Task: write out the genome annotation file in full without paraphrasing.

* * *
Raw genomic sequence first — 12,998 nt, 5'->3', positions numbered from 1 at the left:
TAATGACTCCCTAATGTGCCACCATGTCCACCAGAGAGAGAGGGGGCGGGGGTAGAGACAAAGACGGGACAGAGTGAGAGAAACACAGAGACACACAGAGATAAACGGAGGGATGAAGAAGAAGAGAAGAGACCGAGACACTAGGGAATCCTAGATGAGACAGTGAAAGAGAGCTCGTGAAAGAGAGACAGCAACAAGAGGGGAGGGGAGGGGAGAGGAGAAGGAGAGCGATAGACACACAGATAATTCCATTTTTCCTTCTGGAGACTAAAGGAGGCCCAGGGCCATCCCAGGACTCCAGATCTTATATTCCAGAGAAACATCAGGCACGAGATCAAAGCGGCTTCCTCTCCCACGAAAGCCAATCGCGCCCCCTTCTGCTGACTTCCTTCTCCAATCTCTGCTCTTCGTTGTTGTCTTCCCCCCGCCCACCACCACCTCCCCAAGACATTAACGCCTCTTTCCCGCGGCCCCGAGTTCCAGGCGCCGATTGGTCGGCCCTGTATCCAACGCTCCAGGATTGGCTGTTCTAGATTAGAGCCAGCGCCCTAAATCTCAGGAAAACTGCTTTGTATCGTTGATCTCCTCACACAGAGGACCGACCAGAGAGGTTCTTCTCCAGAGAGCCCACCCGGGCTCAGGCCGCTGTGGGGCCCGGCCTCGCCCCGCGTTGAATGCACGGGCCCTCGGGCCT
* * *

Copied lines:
Raw genomic sequence first — 12,998 nt, 5'->3', positions numbered from 1 at the left:
TAATGACTCCCTAATGTGCCACCATGTCCACCAGAGAGAGAGGGGGCGGGGGTAGAGACAAAGACGGGACAGAGTGAGAGAAACACAGAGACACACAGAGATAAACGGAGGGATGAAGAAGAAGAGAAGAGACCGAGACACTAGGGAATCCTAGATGAGACAGTGAAAGAGAGCTCGTGAAAGAGAGACAGCAACAAGAGGGGAGGGGAGGGGAGAGGAGAAGGAGAGCGATAGACACACAGATAATTCCATTTTTCCTTCTGGAGACTAAAGGAGGCCCAGGGCCATCCCAGGACTCCAGATCTTATATTCCAGAGAAACATCAGGCACGAGATCAAAGCGGCTTCCTCTCCCACGAAAGCCAATCGCGCCCCCTTCTGCTGACTTCCTTCTCCAATCTCTGCTCTTCGTTGTTGTCTTCCCCCCGCCCACCACCACCTCCCCAAGACATTAACGCCTCTTTCCCGCGGCCCCGAGTTCCAGGCGCCGATTGGTCGGCCCTGTATCCAACGCTCCAGGATTGGCTGTTCTAGATTAGAGCCAGCGCCCTAAATCTCAGGAAAACTGCTTTGTATCGTTGATCTCCTCACACAGAGGACCGACCAGAGAGGTTCTTCTCCAGAGAGCCCACCCGGGCTCAGGCCGCTGTGGGGCCCGGCCTCGCCCCGCGTTGAATGCACGGGCCCTCGGGCCT